In 2015, the titles up for grabs will be the Overall Trofeo, the Single Driver Cup, Twin Drivers Cup, Trofeo Over-50, Pole Position Award and the Trofeo Under-30. Whoever takes the Trofeo Under-30 will be awarded a bonus that can be used during the 2016 Maserati sporting year.

The Maserati GranTurismo MC Trofeo itself will be unchanged following the modifications ahead of the 2014 season.

Competing in every race will cost €125,000 with a bonus of €5,000 for those who sign up before 28 February. There is also a further reduction for drivers who have participated in at least one championship since 2012: €103,500 for enrolments made before 28 February and €108,500 for those made after. As always, the drivers will enjoy an all-inclusive package and must only cover travel costs to the circuits.

Maserati is also considering competing with the GranTurismo MC Trofeo in the CUP and GT4 international categories. Among the options on the table, to be finalised after discussions with US sporting authorities, is the possibility of racing two US rounds tied in with a Pirelli World Challenge North America event.

Text and photos courtesy of Maserati.

From Paul in the USA

"Hi Enrico,

I cannot believe someone has once done this engine swap that I have done. I thought I was the first.

Whatever happened to the one I saw on your website ? Does it run ? Did they finish it ? Mine will be driving very soon.

It’s very fun and rewarding work. This Biturbo, was left sitting on wet gravel, under a small roof, for more than 20 years. The floors rusted away and the engine did not run, the electrics were dry and brittle. The original interior was torn and dry, very tatty. The car was going to be left there, to rust away into oblivion. It had to be saved.

I, like Jeremy Clarkson - could say "Maserati" before I could walk (well, not really) but I have always wanted one. I offered more than it was worth, and I bought it. Saving or trying to restore the car completely, was something that didn’t make sense. It was too far gone. I decided on a road legal rally car version.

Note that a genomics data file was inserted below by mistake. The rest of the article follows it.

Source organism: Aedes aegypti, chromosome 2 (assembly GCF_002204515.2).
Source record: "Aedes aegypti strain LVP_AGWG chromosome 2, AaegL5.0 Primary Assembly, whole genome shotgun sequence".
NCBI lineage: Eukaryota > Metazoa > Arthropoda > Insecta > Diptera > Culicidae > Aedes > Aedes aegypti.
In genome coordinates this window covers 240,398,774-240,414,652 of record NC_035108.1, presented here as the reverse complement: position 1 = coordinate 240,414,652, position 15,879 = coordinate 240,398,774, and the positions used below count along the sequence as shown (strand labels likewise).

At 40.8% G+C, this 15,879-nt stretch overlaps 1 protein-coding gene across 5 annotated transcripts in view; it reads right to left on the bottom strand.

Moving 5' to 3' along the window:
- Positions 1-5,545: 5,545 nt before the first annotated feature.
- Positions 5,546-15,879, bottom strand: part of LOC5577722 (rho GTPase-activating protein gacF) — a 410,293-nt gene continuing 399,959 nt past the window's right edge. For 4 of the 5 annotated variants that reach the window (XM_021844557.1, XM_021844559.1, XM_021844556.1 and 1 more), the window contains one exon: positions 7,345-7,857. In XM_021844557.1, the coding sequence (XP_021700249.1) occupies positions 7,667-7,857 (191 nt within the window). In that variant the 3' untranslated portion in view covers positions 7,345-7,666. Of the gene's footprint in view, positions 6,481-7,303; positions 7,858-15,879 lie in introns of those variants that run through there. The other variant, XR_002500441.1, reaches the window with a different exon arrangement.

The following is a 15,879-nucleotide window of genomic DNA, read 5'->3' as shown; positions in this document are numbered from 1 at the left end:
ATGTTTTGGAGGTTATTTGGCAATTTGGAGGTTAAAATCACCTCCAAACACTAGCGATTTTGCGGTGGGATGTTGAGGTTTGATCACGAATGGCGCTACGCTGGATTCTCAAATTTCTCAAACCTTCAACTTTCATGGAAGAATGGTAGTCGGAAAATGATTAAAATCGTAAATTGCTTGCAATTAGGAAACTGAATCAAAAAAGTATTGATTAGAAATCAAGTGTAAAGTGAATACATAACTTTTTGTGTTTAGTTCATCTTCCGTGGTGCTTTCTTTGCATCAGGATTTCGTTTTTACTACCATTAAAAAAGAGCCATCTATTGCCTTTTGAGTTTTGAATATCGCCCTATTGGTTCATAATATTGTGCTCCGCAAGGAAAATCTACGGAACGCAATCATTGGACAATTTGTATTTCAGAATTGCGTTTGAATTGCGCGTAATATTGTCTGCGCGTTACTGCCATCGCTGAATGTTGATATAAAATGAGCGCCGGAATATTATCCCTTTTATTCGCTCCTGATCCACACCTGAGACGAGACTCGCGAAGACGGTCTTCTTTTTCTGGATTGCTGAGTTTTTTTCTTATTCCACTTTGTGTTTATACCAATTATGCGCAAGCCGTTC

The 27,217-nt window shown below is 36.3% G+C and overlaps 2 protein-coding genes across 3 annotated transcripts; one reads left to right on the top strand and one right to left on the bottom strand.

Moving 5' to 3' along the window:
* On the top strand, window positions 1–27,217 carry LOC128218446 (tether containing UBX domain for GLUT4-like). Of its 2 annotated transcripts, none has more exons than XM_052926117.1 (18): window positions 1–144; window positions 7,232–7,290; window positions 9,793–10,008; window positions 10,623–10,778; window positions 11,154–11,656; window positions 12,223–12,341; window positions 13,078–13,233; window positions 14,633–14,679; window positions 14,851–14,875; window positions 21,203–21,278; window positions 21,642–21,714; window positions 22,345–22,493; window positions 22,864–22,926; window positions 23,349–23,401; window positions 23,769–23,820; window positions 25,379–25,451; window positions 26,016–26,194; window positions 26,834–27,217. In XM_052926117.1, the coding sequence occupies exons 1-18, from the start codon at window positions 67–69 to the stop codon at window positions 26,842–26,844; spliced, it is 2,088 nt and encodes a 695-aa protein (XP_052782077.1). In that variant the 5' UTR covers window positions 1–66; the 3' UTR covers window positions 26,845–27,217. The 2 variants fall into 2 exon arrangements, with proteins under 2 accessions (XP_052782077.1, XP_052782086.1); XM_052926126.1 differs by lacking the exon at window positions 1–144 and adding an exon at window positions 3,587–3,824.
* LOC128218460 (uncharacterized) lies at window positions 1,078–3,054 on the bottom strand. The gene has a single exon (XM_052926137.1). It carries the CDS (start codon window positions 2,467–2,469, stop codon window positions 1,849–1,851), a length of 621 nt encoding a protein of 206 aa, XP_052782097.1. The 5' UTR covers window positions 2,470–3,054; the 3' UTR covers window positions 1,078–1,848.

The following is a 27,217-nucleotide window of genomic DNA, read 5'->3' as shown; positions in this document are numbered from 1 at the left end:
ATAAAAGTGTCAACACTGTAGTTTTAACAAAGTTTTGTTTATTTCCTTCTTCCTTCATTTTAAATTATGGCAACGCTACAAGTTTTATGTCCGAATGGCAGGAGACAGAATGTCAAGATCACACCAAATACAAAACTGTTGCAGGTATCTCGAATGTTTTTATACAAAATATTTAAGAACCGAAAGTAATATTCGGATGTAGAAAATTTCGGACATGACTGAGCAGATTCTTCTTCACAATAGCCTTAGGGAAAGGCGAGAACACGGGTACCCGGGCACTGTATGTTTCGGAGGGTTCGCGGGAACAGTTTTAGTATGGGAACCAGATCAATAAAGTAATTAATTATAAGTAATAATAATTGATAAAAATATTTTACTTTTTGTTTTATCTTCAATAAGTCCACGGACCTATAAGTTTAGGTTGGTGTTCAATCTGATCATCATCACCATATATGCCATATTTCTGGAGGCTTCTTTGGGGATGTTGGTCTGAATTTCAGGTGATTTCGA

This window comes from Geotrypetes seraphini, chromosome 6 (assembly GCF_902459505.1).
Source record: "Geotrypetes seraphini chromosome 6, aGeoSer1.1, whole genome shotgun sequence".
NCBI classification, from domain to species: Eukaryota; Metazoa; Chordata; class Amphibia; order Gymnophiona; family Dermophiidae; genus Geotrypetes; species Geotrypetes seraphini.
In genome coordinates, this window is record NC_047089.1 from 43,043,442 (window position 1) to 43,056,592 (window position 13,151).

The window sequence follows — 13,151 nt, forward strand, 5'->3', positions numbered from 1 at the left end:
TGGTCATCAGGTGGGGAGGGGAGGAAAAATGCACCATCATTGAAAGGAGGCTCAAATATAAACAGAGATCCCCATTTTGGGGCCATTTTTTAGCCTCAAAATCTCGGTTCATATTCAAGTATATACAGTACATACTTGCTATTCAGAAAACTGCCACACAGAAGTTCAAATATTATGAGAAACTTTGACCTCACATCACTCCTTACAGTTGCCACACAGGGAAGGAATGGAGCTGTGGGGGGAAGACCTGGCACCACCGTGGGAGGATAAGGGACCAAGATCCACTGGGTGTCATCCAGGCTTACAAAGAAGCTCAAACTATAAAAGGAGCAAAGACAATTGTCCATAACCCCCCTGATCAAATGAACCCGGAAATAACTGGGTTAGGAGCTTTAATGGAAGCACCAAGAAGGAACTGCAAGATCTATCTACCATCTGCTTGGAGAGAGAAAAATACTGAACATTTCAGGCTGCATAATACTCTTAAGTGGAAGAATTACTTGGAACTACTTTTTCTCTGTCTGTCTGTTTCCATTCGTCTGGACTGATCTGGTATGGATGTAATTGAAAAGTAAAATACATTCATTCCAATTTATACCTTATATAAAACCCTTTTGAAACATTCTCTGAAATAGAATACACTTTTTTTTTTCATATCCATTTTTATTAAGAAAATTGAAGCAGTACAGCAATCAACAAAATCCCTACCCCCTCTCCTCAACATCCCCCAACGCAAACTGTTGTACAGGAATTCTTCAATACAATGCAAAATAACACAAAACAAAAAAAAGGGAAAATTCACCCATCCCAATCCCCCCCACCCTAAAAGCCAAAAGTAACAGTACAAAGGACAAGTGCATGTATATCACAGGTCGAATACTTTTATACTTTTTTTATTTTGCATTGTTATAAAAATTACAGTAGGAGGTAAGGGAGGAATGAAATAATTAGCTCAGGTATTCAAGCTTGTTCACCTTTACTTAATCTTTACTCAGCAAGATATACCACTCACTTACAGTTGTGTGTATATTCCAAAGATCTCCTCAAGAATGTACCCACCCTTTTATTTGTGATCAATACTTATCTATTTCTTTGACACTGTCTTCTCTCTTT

I have built several budget racing cars and have done the very popular Toyota MR2 V6 engine swap, several times. We use the 3.0 liter Lexus ES300 engines for those swaps and I’m familiar with Toyota/Lexus engines. Amazing things, especially the LS400’s V8. It’s a very special engine with forged internals, six bolt mains, hypereutectic pistons, quad overhead cams, all aluminum and insanely reliable. I will keep you up to date with the progress, rest assured that I will drive this car by Spring.

You have my permission to use any part of the Biturbo thread or pictures, if anyone asks about it, feel free to send them my way. You can post my website in case someone wants to contact me for anything. Feel free to use whatever you like.

I have several friends in the UK, although I’ve never been there. The Website TwoBrutal is a forum where we discuss the MR2 and the V6 conversions, that’s how I met my petrol head friends and we ship parts and number plates back and forth several times a year. Great guys, I hope to make it across to a car show someday, with my wife and children for a visit.

The road handling is likely to be good, the center of gravity is low, the engine is moved back into the cabin significantly for a better balance. The 1985 suspension however, is old and worn. I have some Volvo 240 front strut cartridges to replace the stock inserts, I hear they fit right in, not sure - but I have them to try. I will also find some rear struts to replace the original ones. I will use the stock hubs and brakes, although the solid rotors leave a lot to be desired and the rear independent suspension on this car, does not have an ARB/ sway bar.